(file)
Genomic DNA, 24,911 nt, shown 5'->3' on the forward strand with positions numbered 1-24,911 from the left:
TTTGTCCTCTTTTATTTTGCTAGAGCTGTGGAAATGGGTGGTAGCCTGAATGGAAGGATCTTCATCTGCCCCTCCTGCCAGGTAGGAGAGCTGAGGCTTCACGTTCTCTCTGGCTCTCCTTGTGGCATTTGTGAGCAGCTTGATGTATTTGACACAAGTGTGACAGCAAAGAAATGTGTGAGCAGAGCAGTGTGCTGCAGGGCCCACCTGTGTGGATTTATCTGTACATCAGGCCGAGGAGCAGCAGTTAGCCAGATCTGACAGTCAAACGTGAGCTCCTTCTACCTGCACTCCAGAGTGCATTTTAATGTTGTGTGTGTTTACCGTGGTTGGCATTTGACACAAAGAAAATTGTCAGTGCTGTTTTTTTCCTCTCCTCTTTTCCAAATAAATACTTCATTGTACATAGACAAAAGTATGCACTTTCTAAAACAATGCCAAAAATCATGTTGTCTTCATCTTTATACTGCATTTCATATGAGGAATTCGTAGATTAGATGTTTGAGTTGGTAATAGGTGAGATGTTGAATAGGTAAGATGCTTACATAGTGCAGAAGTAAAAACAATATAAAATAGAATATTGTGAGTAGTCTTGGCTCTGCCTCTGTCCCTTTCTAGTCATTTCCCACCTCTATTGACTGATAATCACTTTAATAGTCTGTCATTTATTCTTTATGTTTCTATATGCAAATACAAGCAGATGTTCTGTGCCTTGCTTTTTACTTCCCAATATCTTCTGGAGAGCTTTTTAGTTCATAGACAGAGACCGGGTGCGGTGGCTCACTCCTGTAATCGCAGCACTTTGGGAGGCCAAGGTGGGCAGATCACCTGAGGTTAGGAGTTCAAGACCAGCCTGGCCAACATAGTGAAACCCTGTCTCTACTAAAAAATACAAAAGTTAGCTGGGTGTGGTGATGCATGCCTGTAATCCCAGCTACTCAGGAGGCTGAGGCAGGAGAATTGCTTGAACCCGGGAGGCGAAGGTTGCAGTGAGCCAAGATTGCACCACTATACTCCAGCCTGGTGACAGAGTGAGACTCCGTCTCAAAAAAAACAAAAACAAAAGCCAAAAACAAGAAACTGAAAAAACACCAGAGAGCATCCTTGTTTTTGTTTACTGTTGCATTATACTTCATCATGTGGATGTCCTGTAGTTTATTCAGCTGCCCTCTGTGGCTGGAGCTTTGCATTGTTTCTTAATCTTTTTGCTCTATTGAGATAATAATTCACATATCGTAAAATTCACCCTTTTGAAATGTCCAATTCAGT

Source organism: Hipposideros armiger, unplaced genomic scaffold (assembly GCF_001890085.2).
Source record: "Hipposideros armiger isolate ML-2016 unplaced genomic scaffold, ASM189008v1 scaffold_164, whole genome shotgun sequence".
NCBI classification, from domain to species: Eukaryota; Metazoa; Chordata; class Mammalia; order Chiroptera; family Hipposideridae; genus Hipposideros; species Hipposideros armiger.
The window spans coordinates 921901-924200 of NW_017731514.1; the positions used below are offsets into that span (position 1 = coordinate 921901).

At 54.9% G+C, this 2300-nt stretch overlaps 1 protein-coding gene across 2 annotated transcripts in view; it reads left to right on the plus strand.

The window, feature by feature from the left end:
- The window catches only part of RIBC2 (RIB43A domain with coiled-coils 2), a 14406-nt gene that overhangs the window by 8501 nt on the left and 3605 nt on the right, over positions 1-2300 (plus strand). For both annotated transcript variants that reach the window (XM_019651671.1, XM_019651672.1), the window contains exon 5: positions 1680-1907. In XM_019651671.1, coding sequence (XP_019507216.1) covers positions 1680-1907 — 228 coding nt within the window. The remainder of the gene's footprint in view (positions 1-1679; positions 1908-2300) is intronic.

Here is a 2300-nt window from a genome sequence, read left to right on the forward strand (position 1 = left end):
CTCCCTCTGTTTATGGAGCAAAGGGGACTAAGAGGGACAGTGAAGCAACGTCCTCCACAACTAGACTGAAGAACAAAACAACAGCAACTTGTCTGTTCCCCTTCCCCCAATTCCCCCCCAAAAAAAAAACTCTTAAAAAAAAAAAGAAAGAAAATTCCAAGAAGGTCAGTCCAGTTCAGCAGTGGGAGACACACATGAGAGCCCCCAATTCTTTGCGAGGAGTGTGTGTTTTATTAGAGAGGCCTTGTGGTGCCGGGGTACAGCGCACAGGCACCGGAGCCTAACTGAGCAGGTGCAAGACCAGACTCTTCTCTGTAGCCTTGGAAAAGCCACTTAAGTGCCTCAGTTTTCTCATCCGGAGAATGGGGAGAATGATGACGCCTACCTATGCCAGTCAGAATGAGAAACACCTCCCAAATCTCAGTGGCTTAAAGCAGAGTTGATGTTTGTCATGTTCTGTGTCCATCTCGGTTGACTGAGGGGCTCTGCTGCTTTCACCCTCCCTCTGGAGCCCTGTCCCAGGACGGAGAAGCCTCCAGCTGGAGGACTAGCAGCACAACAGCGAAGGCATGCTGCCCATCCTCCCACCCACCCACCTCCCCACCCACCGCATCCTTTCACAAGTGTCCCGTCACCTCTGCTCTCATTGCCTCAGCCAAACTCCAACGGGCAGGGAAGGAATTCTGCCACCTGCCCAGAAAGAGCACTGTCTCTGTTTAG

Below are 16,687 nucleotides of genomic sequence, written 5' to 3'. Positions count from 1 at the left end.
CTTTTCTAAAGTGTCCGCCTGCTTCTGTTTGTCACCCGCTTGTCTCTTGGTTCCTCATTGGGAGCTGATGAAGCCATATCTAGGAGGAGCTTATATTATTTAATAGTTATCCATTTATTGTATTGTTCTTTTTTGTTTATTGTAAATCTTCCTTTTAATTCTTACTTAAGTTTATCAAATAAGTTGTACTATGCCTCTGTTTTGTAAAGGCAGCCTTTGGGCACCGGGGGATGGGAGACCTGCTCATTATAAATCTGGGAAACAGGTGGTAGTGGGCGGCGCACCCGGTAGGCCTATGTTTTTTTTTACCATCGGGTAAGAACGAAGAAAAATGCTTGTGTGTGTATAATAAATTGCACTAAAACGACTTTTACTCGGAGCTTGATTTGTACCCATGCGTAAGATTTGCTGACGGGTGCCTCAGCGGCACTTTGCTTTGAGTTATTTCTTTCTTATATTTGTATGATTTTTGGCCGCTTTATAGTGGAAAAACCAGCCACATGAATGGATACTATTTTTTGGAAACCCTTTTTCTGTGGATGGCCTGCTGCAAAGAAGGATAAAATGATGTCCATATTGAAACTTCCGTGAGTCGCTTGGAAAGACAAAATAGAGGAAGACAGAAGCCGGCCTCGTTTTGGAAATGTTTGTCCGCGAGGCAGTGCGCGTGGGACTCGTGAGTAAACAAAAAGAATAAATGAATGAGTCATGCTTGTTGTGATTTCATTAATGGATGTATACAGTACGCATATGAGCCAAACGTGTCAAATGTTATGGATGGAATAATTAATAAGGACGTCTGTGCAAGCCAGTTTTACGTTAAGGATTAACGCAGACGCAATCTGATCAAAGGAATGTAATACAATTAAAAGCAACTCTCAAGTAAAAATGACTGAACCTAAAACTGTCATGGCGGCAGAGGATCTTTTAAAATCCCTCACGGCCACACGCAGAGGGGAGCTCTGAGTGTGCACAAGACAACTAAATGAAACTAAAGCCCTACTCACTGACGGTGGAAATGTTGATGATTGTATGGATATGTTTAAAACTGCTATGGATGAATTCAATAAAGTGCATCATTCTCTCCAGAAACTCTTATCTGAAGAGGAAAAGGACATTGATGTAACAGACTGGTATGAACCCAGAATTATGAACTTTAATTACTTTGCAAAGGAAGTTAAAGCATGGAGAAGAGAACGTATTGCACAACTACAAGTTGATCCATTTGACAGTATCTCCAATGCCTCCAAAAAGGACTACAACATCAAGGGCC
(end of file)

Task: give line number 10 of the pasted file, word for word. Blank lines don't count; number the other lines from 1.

Here is a 2300-nt window from a genome sequence, read left to right on the forward strand (position 1 = left end):